Ask TFP | Why are you so pale?

For this edition of Ask The Fashion Police, we’re once again delving into our search referrers to answer the questions people ask Google about fashion and style. We’re also delving into the kinda, sorta-related world of social etiquette, which is awesome, because we could talk about etiquette aaaalll day, seriously. So let’s dive right in, shall we? Here are some of the burning questions on our reader’s minds lately…

is it rude to ask people why they're pale?

 

Is it rude to ask why people are pale?

Yes, it’s rude to ask someone why they’re pale: their skin colour is none of your business, and it’s not something they have any control over, either (unless, for some reason, they’re wearing pure white foundation, in which case we’d be curious too…). Instead of asking them why they’re pale, try asking yourself why it bothers you. You wouldn’t ask someone why their skin was dark (At least, we hope you wouldn’t), so don’t ask people to justify their pale skin, either: regardless of the intent behind the question, you’re likely to make the person feel uncomfortable, and that’s ALWAYS rude.

For more of our thoughts on people who want pale people to tan, go here.

Is it a fashion crime to wear knee high boots in summer in the UK?

Not if the weather makes knee-high boots the most appropriate thing to wear: and let’s face it, with the type of “summers” we tend to get here in the UK, they very often are. Increasingly these days, so-called “seasonal” dressing is starting to become a thing of the past. Our cold, wet summers, combined with the occasional unseasonably warm March or September means that it’s no longer unusual to see people wearing boots, or even coats, during the months when we’d normally expect to be in sun-dresses or shorts. Our rule of thumb is to dress for the weather you have, not the weather you think you SHOULD have. Context is everything. Yes, you’ll look pretty silly in knee-high boots at the beach, on a boiling hot day, but on a chilly day in July, they might seem perfectly appropriate.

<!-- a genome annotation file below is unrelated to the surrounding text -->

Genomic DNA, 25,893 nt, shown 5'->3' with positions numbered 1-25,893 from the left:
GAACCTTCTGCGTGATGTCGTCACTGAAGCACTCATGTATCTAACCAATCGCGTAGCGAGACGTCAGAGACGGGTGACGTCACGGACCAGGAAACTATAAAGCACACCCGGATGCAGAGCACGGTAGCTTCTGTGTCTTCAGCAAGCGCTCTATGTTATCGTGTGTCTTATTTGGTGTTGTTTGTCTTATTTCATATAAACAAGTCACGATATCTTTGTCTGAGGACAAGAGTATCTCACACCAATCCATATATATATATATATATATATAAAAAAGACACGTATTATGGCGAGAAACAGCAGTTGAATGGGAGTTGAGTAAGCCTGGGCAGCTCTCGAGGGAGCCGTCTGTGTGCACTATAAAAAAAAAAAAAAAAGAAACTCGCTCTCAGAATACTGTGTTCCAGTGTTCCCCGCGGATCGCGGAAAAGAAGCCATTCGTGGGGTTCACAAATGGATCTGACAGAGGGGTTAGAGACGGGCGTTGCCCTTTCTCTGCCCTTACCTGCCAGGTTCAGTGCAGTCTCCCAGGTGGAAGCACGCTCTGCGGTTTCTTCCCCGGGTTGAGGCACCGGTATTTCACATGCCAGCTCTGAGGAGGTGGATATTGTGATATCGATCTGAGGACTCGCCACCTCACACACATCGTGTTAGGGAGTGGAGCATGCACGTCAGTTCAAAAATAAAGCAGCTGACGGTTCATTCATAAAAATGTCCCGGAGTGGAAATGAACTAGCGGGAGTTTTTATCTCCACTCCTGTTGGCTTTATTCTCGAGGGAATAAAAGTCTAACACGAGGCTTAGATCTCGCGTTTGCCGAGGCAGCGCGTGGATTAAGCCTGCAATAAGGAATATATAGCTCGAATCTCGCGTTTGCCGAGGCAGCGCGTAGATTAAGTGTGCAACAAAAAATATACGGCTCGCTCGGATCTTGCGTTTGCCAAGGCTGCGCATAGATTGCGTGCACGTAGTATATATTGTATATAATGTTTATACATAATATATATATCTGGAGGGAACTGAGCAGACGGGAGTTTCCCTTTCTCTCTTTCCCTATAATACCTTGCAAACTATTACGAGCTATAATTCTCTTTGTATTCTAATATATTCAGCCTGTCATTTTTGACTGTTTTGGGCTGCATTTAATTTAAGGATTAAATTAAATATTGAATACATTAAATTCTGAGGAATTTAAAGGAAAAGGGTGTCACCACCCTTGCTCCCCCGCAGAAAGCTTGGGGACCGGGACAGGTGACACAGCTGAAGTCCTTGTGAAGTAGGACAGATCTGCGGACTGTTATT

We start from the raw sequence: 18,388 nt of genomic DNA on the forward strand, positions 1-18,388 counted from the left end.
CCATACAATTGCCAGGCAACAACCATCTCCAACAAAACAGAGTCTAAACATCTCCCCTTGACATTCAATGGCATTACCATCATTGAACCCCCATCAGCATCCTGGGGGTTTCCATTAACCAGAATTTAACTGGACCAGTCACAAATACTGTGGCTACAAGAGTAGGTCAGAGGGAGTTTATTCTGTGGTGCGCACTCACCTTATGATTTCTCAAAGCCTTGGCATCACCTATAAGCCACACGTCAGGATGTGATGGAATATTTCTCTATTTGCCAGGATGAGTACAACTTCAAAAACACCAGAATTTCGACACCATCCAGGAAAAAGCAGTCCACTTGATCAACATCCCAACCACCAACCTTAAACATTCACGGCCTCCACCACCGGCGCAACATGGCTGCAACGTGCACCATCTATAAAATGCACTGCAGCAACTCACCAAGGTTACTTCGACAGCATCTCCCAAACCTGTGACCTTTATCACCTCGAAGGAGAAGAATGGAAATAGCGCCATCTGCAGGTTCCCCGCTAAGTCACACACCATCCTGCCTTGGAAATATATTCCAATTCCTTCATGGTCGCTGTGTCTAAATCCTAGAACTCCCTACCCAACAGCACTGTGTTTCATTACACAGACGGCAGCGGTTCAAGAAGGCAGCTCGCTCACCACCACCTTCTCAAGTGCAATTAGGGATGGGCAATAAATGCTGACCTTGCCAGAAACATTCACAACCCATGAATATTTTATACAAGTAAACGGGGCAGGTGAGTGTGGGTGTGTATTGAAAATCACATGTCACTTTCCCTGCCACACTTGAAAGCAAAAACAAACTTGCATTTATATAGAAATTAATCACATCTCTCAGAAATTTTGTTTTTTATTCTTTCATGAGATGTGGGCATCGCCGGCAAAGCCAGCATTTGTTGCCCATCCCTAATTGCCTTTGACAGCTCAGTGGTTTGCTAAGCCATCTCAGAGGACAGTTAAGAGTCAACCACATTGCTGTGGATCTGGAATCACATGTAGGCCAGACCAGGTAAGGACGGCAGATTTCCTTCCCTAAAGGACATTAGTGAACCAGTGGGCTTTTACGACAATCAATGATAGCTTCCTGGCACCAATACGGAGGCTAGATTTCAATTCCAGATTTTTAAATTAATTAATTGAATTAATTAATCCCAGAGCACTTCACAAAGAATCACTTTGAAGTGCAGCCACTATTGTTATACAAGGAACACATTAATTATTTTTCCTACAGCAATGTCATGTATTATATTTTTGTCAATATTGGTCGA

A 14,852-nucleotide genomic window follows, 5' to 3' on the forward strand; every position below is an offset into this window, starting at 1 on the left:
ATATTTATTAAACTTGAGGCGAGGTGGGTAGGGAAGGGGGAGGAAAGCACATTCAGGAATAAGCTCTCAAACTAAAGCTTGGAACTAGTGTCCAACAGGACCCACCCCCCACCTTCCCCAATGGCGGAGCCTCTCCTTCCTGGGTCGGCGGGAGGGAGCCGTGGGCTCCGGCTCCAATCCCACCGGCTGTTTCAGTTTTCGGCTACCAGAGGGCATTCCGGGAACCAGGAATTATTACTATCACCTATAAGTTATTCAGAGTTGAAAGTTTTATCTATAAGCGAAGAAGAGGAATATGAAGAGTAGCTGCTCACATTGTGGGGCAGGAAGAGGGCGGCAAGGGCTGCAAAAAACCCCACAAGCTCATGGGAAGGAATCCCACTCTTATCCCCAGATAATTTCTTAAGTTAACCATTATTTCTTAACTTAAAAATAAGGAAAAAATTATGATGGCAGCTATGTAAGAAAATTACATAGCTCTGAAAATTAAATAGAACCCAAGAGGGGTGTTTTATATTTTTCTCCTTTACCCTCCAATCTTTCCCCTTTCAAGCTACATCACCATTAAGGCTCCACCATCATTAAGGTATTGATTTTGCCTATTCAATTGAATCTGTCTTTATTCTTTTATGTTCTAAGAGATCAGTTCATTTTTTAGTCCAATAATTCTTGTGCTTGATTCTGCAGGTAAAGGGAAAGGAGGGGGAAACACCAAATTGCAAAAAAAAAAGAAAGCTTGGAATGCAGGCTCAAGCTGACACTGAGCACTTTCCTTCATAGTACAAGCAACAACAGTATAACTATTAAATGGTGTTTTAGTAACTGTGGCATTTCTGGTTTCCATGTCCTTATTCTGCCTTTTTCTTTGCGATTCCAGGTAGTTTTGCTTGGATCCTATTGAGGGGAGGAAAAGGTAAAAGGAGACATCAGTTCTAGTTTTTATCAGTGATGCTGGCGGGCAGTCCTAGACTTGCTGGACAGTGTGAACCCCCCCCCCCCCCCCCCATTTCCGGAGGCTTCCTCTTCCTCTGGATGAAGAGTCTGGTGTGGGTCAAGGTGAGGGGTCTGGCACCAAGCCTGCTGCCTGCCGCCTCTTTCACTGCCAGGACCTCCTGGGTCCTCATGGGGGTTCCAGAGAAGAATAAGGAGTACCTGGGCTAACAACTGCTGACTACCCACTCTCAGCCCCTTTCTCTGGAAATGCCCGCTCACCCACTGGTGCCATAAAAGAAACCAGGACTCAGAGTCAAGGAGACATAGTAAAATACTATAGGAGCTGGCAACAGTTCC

Is it weird to repeat outfits in college?

No, it’s not in the least bit weird to repeat outfits: in college, or anywhere else. It’s just what people do in real life. If anything, it’s even LESS weird in college, because, well, you’re in college. You’re probably broke. No one expects you to be wearing a different outfit every day, so as long as your clothes are clean, and not falling apart, repeat away.

Can I wear a midi dress if I have a big stomach?

Yes you can: “midi” refers to the length of the dress, and length has no bearing whatsoever on the size of your stomach. If you want to draw attention away from your stomach, though, you can always try a skater-style midi, which will disguise the stomach more than a bodycon one: although, honestly, if you feel confident, there’s really nothing stopping you wearing any shape you like.

For more advice on how to wear midi dresses, go here.

Why are celebrities shoes always too big?

It’s because they’re not actually THEIR shoes. Many, if not most, of the clothes and shoes you see on the red carpet are borrowed: they’re sent to the celebrity by a representative of the designer who made them, so the celebrity will wear them to an event, and thus give the designer some publicity. Quite often, the shoes which are sent to celebrities are samples, and they’re sent in whichever size is available, which may well be too big, or too small. This is unfortunate, because it makes the celebrity look like they bought the wrong size of shoe, when actually they just borrowed them, and will be sending them back in the morning. Honestly, if we had to walk the red carpet, we think we’d rather wear our own, cheap shoes which fit us, than borrowed designer ones we could’t walk in, but each to their own.

[Image © Yulia | Dreamstime Stock Photos & Stock Free Images]